What is the quality level of the architecture and construction? Brick and cut stone, unusual design or intricate detailing? We have worked with component facilities in the past and in our experience, they work best with simple, repetitive panels. More often than not, financial institutions have too many elements designed into the exterior and interior, such as entry, drive-up, and ATM, to name a few. On a 3,500-square-foot building, the component system takes quite a bit of effort to avoid looking like a component building. Typically, where the components come together, it's obvious. This in and of itself detracts from a high-quality, "here to stay" look.

In several instances, some of the municipalities have had problems with the component building approach. In the case of one fast food restaurant, where the complete interior and exterior of the building were on the panel, the building inspector refused to approve the electrical work and plumbing until he could see it. Therefore, we had to take the drywall off. This costs more time and money.

If you are comfortable with the design/build concept either as architect and builder team or a single firm, the route is fast-track. We the panel, as an industry, do fast-track construction all the time and can build this building type fairly quickly. The options of working two shifts, building some components off-site, pre-ordering long lead items, and negotiating with the right team instead of bidding the project out may give you the solution you are seeking. You must trust your design-build team to do this.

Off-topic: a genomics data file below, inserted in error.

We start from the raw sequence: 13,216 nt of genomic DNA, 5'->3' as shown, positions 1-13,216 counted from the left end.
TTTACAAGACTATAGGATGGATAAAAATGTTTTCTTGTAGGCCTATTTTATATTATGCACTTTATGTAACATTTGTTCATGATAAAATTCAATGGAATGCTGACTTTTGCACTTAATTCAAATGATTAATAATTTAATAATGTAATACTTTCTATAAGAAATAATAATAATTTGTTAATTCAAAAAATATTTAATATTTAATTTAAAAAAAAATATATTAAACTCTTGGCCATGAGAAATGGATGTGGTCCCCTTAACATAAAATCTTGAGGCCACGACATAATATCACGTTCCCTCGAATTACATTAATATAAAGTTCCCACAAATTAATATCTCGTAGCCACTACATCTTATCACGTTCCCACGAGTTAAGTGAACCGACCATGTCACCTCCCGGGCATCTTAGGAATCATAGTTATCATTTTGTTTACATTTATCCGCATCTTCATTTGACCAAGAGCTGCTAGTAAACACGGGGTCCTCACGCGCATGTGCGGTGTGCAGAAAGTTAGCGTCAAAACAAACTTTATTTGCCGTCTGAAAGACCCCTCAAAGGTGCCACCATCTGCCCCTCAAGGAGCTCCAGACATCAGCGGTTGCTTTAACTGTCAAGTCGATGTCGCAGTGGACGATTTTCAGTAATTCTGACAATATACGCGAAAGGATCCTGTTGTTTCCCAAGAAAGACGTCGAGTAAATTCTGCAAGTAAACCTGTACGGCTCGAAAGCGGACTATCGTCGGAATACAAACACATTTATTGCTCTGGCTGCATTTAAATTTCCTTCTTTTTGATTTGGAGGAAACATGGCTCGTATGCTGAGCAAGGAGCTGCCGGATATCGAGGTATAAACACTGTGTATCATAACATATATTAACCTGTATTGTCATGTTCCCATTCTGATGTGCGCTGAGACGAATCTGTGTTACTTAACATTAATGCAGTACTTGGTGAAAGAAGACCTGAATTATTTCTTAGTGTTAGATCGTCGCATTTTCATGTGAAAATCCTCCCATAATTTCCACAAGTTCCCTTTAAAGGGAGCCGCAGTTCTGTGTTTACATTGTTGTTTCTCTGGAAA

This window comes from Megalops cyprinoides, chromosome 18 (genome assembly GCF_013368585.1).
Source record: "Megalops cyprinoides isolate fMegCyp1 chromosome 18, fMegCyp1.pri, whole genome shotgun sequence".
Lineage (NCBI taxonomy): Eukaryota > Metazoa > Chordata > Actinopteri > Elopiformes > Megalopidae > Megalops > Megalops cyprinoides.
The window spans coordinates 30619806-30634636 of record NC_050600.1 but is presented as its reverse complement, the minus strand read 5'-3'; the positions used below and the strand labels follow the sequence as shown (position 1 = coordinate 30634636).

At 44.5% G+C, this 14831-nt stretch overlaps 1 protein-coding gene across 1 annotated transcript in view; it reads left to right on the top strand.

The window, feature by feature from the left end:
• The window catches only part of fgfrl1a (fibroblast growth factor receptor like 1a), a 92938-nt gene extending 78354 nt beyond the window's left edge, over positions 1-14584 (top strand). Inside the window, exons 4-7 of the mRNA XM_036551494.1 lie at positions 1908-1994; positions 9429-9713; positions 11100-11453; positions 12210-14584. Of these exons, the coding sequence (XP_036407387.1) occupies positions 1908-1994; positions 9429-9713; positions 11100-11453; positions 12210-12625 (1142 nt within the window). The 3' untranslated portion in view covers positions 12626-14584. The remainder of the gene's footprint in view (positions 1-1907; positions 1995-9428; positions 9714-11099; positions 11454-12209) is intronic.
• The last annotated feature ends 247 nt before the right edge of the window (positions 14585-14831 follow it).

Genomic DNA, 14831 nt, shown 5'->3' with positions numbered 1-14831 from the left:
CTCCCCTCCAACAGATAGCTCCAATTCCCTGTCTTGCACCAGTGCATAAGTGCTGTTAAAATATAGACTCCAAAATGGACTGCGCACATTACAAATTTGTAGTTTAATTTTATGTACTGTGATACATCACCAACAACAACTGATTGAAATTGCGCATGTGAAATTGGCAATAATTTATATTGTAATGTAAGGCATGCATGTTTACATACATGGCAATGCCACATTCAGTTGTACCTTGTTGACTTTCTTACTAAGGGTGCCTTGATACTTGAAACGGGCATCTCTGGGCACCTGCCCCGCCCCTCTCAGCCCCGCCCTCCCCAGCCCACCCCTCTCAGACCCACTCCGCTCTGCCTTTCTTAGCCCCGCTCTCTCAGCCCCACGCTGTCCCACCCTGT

Jim Caliendo, PWCampbell

At PWCampbell, we do not generally recommend so-called component or modular facilities for credit unions. Usually when you compare a modular facility to a regular stick-built facility, the cost is not much different nor is the speed of entry into the market. However, what we are seeing is that modular facilities tend to have chronic maintenance problems over the long-term, which can become a costly disadvantage and setback.

We see no real advantage to a modular facility versus a stick-built building. You can make a facility, no matter the building method or material, look very similar from both the interior and exterior; and that helps to create your credit union's 'signature look' or brand. You can create an awareness of your identity via colors and architectural design and your members will instinctively know that it is your credit union as they pass by the facility. And we all know how important brand loyalty is in a highly competitive financial services market.